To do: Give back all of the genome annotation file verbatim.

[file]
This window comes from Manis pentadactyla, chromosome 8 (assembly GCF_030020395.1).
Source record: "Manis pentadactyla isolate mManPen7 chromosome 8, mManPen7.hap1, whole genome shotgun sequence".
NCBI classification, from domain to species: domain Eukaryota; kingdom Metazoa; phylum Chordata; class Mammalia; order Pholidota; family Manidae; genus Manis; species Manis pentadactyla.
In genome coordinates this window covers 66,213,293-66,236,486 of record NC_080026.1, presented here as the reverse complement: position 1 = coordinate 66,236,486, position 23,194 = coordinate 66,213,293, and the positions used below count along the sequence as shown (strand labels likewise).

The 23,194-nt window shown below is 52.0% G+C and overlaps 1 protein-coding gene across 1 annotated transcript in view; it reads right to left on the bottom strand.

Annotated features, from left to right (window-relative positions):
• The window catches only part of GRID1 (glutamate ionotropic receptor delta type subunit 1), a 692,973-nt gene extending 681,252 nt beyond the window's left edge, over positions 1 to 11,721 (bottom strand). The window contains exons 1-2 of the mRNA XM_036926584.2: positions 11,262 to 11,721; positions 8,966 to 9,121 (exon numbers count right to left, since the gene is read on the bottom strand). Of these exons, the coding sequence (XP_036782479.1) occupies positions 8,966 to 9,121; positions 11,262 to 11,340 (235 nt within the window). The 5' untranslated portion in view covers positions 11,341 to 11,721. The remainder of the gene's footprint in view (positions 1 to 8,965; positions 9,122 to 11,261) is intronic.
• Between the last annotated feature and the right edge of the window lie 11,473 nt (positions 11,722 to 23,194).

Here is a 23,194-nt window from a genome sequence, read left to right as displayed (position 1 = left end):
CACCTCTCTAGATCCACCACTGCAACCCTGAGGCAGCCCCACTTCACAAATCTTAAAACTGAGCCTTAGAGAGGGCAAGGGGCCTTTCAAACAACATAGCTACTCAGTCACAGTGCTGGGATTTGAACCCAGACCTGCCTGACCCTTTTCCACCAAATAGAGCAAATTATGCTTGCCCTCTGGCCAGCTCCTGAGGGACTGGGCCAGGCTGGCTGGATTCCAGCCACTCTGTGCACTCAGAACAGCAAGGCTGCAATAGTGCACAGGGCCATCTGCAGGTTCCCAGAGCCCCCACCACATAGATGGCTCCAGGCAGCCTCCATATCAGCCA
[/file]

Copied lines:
This window comes from Manis pentadactyla, chromosome 8 (assembly GCF_030020395.1).
Source record: "Manis pentadactyla isolate mManPen7 chromosome 8, mManPen7.hap1, whole genome shotgun sequence".
NCBI classification, from domain to species: domain Eukaryota; kingdom Metazoa; phylum Chordata; class Mammalia; order Pholidota; family Manidae; genus Manis; species Manis pentadactyla.
In genome coordinates this window covers 66,213,293-66,236,486 of record NC_080026.1, presented here as the reverse complement: position 1 = coordinate 66,236,486, position 23,194 = coordinate 66,213,293, and the positions used below count along the sequence as shown (strand labels likewise).

The 23,194-nt window shown below is 52.0% G+C and overlaps 1 protein-coding gene across 1 annotated transcript in view; it reads right to left on the bottom strand.

Annotated features, from left to right (window-relative positions):
• The window catches only part of GRID1 (glutamate ionotropic receptor delta type subunit 1), a 692,973-nt gene extending 681,252 nt beyond the window's left edge, over positions 1 to 11,721 (bottom strand). The window contains exons 1-2 of the mRNA XM_036926584.2: positions 11,262 to 11,721; positions 8,966 to 9,121 (exon numbers count right to left, since the gene is read on the bottom strand). Of these exons, the coding sequence (XP_036782479.1) occupies positions 8,966 to 9,121; positions 11,262 to 11,340 (235 nt within the window). The 5' untranslated portion in view covers positions 11,341 to 11,721. The remainder of the gene's footprint in view (positions 1 to 8,965; positions 9,122 to 11,261) is intronic.
• Between the last annotated feature and the right edge of the window lie 11,473 nt (positions 11,722 to 23,194).

Here is a 23,194-nt window from a genome sequence, read left to right as displayed (position 1 = left end):
CACCTCTCTAGATCCACCACTGCAACCCTGAGGCAGCCCCACTTCACAAATCTTAAAACTGAGCCTTAGAGAGGGCAAGGGGCCTTTCAAACAACATAGCTACTCAGTCACAGTGCTGGGATTTGAACCCAGACCTGCCTGACCCTTTTCCACCAAATAGAGCAAATTATGCTTGCCCTCTGGCCAGCTCCTGAGGGACTGGGCCAGGCTGGCTGGATTCCAGCCACTCTGTGCACTCAGAACAGCAAGGCTGCAATAGTGCACAGGGCCATCTGCAGGTTCCCAGAGCCCCCACCACATAGATGGCTCCAGGCAGCCTCCATATCAGCCA